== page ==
The Colorado Independent Legislative Redistricting Commission released its first set of staff-drawn maps for the state House and Senate on Sept. 13. The commission had released an initial set of proposed maps in June before the US Census Bureau released block-level population data in August.
On Aug. 13, the commission adopted a new redistricting schedule which set Sept. 13 as the commission staff’s deadline for publishing its first set of plans online. The adjusted schedule was published after the Colorado Supreme Court ordered on July 26 that the deadline for submitting the state’s legislative redistricting plans to the Colorado Supreme Court be extended from Sept. 15 to Oct. 15.
After the staff plans were released, David Pourshoushtari, a spokesman for the Colorado Democratic Party, said, “the commission staff needs to understand the implications of drawing maps without taking into account the overlapping 4-year terms of state senators. Coloradans voted for fair redistricting when they approved Amendment Z, and this map does not meet that goal.” Executive director of the Colorado Republican Party, Joe Jackson, said that “this map will consistently elect a Democrat majority in the state House and state Senate. This process has a long way to go, and we hope the commission will work to generate more competitive districts.”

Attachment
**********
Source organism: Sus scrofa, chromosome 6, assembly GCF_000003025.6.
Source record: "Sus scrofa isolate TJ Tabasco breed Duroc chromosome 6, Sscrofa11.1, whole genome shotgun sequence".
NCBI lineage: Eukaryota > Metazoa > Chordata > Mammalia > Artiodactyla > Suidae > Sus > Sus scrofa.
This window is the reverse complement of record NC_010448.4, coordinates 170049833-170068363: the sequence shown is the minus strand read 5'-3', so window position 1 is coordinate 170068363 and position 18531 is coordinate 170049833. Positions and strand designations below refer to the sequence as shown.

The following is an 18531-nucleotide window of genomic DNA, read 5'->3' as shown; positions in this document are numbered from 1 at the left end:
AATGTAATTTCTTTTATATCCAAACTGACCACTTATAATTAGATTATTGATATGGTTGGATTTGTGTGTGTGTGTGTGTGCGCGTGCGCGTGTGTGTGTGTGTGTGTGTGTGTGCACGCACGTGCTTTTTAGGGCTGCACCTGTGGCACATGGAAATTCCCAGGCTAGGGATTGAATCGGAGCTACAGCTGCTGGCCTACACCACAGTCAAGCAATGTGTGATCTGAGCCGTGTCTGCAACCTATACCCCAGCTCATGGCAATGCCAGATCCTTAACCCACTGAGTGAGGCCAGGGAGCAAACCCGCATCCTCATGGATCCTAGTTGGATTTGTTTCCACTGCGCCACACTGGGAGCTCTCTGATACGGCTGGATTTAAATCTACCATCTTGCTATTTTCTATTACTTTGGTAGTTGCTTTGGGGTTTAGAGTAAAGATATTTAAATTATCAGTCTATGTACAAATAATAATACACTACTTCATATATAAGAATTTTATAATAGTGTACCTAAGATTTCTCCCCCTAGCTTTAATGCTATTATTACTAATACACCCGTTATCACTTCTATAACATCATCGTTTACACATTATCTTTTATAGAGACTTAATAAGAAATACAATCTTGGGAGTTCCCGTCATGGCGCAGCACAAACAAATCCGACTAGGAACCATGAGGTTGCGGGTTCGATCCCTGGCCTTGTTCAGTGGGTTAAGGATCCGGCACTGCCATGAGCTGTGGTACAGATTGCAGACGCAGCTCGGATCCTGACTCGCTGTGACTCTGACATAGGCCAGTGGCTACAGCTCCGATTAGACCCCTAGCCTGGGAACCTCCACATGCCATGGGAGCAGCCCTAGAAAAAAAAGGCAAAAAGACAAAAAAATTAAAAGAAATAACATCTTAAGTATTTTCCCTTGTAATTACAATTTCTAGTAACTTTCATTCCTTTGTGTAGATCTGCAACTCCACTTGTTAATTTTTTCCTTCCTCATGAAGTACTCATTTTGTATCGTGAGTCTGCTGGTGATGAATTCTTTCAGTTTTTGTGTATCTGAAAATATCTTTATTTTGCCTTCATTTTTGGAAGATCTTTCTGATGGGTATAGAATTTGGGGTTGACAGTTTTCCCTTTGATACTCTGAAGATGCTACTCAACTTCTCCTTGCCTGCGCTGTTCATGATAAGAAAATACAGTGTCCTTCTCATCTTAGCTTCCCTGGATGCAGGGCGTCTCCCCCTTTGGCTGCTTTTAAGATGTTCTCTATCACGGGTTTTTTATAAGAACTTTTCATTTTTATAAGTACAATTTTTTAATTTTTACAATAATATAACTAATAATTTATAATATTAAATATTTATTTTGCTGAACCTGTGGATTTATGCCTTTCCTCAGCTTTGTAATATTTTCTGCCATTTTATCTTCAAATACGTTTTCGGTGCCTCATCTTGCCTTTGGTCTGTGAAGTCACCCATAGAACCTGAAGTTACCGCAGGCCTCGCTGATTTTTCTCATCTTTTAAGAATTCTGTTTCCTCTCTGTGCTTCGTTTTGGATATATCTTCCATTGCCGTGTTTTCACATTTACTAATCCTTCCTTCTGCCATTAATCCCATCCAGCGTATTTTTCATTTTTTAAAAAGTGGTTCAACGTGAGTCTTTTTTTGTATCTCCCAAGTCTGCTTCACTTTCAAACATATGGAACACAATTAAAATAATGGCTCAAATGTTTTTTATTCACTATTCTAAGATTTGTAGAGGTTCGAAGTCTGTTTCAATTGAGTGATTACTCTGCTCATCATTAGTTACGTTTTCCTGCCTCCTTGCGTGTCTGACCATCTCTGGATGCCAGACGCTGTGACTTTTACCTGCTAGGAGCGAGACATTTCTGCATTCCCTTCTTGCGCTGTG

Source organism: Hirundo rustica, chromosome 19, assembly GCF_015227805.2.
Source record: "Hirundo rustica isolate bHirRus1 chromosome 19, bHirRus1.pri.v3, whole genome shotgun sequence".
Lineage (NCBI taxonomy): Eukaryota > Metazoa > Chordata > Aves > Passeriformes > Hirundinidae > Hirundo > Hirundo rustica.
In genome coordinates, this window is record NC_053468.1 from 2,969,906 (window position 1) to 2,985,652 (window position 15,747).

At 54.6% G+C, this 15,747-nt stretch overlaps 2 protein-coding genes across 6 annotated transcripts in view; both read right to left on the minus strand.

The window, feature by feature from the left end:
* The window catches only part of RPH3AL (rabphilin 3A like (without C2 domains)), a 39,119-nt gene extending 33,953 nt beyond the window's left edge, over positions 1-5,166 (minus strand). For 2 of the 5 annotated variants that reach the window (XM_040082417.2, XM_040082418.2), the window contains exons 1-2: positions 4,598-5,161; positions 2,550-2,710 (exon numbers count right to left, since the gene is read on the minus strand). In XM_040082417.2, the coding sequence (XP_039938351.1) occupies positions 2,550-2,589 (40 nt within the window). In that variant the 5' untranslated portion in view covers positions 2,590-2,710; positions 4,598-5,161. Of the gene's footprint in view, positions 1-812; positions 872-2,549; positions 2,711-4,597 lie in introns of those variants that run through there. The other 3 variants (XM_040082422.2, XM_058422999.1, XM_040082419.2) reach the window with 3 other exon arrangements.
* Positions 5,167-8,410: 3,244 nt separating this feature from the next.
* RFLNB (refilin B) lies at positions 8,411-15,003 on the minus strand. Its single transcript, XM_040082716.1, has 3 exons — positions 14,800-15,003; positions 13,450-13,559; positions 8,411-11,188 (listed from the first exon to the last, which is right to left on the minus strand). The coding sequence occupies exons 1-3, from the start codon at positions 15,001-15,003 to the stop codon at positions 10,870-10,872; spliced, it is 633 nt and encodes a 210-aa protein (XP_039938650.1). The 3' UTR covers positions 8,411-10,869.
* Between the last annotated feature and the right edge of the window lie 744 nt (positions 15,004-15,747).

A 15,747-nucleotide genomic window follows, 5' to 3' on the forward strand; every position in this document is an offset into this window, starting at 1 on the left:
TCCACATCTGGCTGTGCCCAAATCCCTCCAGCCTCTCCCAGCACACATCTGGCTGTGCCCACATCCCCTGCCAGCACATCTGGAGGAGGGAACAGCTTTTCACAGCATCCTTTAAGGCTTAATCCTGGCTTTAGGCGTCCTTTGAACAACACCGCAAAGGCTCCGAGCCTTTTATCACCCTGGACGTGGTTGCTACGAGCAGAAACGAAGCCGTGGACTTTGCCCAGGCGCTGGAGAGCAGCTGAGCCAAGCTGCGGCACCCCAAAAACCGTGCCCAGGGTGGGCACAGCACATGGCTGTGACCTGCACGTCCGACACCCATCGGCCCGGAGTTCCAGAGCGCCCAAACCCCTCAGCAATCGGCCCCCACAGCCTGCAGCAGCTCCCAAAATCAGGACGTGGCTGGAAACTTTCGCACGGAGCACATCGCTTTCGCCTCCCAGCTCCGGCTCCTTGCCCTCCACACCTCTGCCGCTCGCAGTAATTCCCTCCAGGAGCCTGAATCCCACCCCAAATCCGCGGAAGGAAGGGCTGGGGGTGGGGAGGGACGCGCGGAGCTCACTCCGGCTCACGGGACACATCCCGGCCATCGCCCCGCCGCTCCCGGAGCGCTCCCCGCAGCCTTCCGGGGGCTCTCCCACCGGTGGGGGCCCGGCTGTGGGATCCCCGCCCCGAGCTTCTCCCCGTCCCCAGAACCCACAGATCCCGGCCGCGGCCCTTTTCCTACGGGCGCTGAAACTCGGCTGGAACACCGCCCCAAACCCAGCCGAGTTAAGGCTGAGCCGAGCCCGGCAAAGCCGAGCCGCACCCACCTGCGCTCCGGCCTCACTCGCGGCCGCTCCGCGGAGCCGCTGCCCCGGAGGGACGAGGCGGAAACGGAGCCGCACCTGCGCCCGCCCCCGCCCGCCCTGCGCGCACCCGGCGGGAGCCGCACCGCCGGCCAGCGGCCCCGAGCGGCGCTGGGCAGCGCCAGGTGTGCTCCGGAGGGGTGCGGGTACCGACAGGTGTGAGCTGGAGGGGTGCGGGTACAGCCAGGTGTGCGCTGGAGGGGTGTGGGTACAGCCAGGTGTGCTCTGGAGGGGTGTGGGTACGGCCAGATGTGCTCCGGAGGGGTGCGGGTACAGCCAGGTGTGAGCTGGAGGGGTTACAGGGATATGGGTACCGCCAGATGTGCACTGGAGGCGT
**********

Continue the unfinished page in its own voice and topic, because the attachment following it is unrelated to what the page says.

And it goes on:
Colorado voters approved Amendment Z, which created the Colorado Independent Legislative Redistricting Commission, in 2020 by a margin of 71% to 29%. A similar amendment was approved that year that created an independent commission for congressional redistricting.
- Redistricting in Colorado
- State legislative and congressional redistricting after the 2020 census
- State-by-state redistricting procedures